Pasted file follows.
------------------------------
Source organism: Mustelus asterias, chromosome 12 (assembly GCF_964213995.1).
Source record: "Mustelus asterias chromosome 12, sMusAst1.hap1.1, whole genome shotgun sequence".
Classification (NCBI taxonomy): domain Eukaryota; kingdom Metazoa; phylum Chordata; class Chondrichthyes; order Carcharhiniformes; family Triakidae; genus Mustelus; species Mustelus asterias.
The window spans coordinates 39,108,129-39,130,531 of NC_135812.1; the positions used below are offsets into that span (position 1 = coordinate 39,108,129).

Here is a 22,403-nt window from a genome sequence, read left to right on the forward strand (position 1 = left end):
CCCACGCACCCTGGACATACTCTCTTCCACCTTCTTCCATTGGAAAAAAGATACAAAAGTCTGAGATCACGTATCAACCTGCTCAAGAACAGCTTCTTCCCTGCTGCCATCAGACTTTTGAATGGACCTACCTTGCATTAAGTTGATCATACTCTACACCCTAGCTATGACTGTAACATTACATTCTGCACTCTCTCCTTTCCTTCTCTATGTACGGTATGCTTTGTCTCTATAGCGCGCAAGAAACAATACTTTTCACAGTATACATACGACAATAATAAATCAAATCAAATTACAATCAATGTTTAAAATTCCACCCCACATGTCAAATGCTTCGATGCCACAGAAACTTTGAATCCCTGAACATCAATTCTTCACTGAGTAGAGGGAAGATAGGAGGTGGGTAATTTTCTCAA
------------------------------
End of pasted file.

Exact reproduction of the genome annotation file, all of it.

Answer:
Source organism: Mustelus asterias, chromosome 12 (assembly GCF_964213995.1).
Source record: "Mustelus asterias chromosome 12, sMusAst1.hap1.1, whole genome shotgun sequence".
Classification (NCBI taxonomy): domain Eukaryota; kingdom Metazoa; phylum Chordata; class Chondrichthyes; order Carcharhiniformes; family Triakidae; genus Mustelus; species Mustelus asterias.
The window spans coordinates 39,108,129-39,130,531 of NC_135812.1; the positions used below are offsets into that span (position 1 = coordinate 39,108,129).

Here is a 22,403-nt window from a genome sequence, read left to right on the forward strand (position 1 = left end):
CCCACGCACCCTGGACATACTCTCTTCCACCTTCTTCCATTGGAAAAAAGATACAAAAGTCTGAGATCACGTATCAACCTGCTCAAGAACAGCTTCTTCCCTGCTGCCATCAGACTTTTGAATGGACCTACCTTGCATTAAGTTGATCATACTCTACACCCTAGCTATGACTGTAACATTACATTCTGCACTCTCTCCTTTCCTTCTCTATGTACGGTATGCTTTGTCTCTATAGCGCGCAAGAAACAATACTTTTCACAGTATACATACGACAATAATAAATCAAATCAAATTACAATCAATGTTTAAAATTCCACCCCACATGTCAAATGCTTCGATGCCACAGAAACTTTGAATCCCTGAACATCAATTCTTCACTGAGTAGAGGGAAGATAGGAGGTGGGTAATTTTCTCAA